A day after Mary Kom's heart-breaking exit, which the superstar claims to be a shocker, India was assured of its first medal in boxing by Lovlina Borgohain. The 23-year-old pugilist hailing from Assam's remote village Baromukhia in Golaghat district scripted history as she went on to etch her name in the Olympic glory books.
Standing in front of Lovlina was her old nemesis and former world champion Nien-Chin Chen, someone who had defeated the Indian on four previous occasions. But Friday morning the odds changed and what better the occasion could have been, as the Indian, who is taking part in her maiden Olympics, claimed a dominating 4-1 win over the Chinese Taipei boxer in the women's 69kg category event.
When asked about her strategy going into the bout, a happy Lovlina claimed it was "revenge" that helped her outpunch her opponent.
"I had lost four bouts against the same opponent so far, so it was a challenge for me to prove myself. I had no thoughts about proving to others, what I wanted was prove myself and take revenge for the earlier defeats and I couldn't have asked for a perfect opportunity," said the 23-year-old during a virtual media interaction from Tokyo.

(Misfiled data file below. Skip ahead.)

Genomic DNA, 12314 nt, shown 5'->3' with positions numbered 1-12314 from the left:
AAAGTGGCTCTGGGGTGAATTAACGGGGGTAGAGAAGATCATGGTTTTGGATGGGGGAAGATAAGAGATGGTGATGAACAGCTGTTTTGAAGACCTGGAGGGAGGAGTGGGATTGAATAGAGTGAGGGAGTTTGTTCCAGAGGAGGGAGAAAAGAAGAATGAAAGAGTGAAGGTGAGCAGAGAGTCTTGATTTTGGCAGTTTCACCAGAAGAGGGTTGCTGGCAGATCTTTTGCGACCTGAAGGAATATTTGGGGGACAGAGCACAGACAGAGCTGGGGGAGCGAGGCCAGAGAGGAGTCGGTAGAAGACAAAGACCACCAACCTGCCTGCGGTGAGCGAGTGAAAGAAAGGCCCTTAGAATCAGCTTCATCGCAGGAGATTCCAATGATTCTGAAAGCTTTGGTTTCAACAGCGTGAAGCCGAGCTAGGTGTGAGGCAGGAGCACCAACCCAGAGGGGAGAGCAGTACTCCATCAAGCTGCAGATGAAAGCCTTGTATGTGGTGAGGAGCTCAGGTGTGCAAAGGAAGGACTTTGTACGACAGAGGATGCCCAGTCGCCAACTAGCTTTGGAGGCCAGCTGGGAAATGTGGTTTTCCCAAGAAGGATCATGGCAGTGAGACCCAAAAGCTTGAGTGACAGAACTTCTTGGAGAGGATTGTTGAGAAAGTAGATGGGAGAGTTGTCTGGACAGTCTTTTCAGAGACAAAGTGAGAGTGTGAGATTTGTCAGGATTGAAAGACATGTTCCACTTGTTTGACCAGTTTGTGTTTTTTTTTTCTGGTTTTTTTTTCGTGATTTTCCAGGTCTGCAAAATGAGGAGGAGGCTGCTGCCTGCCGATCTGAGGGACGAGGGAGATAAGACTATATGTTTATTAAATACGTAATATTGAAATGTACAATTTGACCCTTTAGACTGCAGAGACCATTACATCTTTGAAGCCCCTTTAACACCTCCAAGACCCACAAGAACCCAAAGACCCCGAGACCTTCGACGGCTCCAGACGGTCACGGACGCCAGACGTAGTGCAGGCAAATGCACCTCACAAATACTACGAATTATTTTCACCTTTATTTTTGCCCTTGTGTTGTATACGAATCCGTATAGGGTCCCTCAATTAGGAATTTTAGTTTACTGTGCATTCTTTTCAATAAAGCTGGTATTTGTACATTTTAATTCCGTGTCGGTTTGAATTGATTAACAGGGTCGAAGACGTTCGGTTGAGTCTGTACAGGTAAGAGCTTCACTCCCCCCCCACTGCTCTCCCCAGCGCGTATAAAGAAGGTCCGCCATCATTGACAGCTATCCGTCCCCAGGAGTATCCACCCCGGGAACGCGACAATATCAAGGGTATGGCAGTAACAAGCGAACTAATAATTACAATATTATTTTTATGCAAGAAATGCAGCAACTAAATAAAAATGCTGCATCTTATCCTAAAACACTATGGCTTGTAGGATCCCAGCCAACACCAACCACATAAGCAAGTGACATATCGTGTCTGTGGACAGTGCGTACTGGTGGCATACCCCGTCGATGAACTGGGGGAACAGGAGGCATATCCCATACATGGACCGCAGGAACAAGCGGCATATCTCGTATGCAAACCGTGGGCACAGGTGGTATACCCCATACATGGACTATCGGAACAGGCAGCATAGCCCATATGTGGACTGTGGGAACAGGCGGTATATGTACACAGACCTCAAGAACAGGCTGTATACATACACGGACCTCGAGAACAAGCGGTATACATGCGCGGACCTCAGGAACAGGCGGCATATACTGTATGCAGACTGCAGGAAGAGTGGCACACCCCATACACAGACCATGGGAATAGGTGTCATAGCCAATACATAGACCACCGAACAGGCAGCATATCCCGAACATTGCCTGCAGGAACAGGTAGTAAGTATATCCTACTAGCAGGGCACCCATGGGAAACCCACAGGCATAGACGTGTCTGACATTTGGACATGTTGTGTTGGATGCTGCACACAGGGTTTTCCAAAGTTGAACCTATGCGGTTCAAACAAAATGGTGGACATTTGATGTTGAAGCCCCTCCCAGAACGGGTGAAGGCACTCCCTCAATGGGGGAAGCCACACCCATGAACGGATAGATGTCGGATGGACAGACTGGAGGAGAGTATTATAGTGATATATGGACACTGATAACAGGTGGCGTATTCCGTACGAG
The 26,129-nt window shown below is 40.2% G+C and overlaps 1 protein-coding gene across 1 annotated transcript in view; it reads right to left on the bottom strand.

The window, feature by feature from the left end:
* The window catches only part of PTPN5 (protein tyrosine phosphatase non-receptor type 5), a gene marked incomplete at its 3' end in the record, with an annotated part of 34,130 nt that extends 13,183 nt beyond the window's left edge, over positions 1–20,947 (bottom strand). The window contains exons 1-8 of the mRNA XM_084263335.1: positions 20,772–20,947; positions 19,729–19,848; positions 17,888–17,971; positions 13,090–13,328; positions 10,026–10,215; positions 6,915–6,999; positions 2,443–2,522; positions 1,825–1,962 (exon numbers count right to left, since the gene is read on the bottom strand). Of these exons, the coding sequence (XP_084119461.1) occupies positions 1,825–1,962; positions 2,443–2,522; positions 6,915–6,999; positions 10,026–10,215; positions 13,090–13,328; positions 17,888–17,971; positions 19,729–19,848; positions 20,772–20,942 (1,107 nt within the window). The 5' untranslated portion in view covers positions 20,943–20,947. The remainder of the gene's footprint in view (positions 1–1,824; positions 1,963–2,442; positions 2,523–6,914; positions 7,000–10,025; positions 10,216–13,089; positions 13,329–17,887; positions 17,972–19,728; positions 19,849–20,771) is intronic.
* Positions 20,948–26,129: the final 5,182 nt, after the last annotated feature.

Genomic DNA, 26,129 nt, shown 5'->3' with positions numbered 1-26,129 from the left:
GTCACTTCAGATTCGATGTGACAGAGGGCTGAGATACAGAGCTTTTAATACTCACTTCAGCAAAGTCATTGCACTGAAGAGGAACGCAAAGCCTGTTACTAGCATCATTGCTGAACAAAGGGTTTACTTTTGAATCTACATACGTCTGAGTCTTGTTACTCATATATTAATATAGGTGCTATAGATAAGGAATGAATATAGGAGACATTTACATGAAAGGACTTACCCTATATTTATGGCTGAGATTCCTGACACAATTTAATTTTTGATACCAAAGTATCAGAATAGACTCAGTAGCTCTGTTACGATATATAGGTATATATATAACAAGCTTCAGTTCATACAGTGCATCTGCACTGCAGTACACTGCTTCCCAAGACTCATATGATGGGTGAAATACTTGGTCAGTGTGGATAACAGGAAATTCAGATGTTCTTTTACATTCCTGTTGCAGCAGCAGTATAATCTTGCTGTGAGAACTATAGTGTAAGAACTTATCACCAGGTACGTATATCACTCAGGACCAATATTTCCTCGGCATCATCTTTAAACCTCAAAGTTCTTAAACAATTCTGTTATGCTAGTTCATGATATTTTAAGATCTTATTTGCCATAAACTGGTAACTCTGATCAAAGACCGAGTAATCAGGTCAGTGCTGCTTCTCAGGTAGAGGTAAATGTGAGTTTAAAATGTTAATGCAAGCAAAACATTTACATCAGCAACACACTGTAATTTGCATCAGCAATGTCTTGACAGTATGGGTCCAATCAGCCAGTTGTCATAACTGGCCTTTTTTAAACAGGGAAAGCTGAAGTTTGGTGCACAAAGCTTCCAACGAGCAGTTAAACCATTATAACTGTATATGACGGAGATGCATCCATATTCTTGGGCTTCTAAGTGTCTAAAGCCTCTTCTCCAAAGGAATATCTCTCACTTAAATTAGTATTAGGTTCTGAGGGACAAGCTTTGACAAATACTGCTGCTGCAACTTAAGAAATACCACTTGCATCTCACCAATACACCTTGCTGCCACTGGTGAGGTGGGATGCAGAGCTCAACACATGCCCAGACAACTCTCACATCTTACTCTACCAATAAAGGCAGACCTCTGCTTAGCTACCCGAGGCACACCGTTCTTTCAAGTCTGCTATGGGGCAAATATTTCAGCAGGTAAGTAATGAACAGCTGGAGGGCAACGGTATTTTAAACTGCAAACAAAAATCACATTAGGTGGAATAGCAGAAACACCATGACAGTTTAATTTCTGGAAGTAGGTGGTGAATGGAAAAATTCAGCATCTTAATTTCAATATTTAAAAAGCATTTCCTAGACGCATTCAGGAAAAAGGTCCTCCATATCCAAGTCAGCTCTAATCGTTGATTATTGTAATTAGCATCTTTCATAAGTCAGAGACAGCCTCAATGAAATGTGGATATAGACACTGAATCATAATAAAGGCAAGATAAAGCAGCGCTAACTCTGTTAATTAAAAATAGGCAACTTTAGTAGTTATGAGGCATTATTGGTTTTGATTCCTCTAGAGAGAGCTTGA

Lovlina, who has made her intentions clear of not settling for anything less than gold, will now take on reigning world champion Busenaz Surmeneli in the semifinal bout scheduled on August 4.
However, the Indian's journey has not been smooth as one can imagine, with the 23-year-old, who also shares a keen interest in farming, was rocked by COVID and later her mother's illness.
Lovlina asserts COVID to be a setback in terms of her boxing prospects as it hindered her preparation for the showpiece event.
"Due to COVID, I missed out on Italy tour and was also unable to get as many international tournaments as possible. The feeling when you step into a competitive bout was lacking. Sparring too was affected due to COVID, but I looked for an alternative, and I trained as per the availability," added the Indian pugilist.
With just one win away now from securing a gold or a silver medal at Tokyo, Lovlina, for now, says all her focus is on the upcoming bout, for which she'll closely observing her opponent's movements by looking at the videos available on the internet.